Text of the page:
Effects of pore morphology on the cyclical oxidation/reduction of iron foams created via camphene-based freeze casting

Teakyung Um, Stephen K. Wilke, Heeman Choe, David C. Dunand*

*Corresponding author for this work

Research output: Contribution to journalArticlepeer-review

5 Scopus citations

Abstract

Solid-oxide iron-air batteries have potential for applications in large-scale energy storage systems, but their storage materials, iron and iron oxides, have limited cycle life due to powder sintering and choking of gas flow. To address this issue, Fe foams are synthesized with either equiaxed or directional dendritic pore structures by camphene-based freeze casting of Fe2O3 powders, followed by H2 reduction to Fe and sintering. For each pore architecture, Fe foams are created with three different initial porosities, ranging from 47 to 63 vol %, and are then cycled at 800 °C under alternating oxidation (via H2O) and reduction (via H2) conditions. The redox-cycled foams are examined by optical microscopy, scanning electron microscopy, and synchrotron X-ray tomography to assess the evolution of their porosity driven by the redox volume changes, sintering, and micropore formation via the Kirkendall effect. After 5 redox cycles, the Fe foams have lost the majority (39 ± 2 vol %) of their initial porosity.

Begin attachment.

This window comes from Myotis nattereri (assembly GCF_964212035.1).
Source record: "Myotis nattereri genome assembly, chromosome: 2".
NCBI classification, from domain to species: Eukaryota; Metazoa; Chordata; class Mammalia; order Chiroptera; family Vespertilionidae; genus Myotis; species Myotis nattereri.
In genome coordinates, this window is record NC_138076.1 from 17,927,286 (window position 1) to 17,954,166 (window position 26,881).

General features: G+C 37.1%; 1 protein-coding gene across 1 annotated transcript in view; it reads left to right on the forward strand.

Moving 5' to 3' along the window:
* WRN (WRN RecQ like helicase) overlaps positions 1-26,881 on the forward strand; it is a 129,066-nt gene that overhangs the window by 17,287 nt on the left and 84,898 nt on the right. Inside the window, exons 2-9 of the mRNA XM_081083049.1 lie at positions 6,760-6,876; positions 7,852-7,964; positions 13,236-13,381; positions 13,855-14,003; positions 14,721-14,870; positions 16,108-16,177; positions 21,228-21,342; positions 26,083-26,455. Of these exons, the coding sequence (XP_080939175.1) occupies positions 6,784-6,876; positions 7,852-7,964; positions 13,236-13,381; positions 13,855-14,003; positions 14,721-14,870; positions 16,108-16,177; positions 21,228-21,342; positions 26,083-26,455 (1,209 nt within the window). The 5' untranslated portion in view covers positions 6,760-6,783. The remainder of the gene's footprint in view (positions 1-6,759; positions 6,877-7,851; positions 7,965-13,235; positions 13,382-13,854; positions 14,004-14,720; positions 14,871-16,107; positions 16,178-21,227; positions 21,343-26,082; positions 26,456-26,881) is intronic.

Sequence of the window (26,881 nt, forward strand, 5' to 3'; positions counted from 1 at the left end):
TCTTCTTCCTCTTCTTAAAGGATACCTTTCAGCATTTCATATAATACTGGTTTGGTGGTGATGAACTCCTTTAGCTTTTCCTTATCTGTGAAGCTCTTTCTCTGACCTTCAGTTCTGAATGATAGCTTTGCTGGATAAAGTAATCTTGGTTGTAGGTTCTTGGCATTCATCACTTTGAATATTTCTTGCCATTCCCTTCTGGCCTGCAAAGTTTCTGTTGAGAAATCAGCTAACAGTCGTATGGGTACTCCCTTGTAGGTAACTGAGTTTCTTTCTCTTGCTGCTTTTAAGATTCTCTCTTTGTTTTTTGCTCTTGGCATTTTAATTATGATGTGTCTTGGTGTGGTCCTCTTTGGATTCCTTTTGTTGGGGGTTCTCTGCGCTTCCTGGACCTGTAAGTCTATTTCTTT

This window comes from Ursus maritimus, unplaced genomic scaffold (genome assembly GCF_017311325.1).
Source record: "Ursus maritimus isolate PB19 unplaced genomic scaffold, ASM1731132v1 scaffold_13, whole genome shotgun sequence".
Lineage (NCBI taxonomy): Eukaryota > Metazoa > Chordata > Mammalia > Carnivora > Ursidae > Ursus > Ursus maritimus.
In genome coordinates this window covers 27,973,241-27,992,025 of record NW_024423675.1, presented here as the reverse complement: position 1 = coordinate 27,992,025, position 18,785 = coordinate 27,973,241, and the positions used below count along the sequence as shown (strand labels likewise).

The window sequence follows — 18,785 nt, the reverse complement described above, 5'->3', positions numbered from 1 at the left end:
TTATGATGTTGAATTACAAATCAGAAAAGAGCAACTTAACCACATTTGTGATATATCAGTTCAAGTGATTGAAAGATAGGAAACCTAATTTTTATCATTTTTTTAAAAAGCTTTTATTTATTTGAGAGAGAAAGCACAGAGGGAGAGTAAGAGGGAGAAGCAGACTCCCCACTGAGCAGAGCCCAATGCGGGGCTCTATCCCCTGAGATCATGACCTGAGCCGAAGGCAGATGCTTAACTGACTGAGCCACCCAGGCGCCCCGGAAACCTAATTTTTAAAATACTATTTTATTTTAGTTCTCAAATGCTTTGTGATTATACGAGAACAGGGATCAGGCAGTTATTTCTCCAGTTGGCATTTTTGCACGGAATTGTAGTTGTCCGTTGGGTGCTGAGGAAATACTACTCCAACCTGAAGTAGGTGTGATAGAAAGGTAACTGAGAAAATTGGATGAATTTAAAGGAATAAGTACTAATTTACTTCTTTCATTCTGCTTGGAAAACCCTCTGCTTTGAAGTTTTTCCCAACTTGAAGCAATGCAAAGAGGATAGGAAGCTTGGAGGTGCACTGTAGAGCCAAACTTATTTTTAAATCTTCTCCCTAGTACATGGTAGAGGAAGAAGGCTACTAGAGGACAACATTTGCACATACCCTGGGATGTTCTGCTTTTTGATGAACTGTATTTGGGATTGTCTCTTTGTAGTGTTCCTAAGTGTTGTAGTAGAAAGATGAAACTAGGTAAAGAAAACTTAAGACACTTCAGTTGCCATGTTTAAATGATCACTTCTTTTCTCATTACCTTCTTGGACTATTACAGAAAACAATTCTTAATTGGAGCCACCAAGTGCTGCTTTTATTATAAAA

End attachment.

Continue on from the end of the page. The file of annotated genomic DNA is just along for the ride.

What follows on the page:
Original languageEnglish (US)
Article number156278
JournalJournal of Alloys and Compounds
Volume845
DOIs
StatePublished - Dec 10 2020

Keywords

  • Chemical looping
  • Dendritic pore structure
  • Freeze-casting
  • Iron foam
  • Iron–air battery

ASJC Scopus subject areas

  • Mechanics of Materials
  • Mechanical Engineering
  • Metals and Alloys
  • Materials Chemistry

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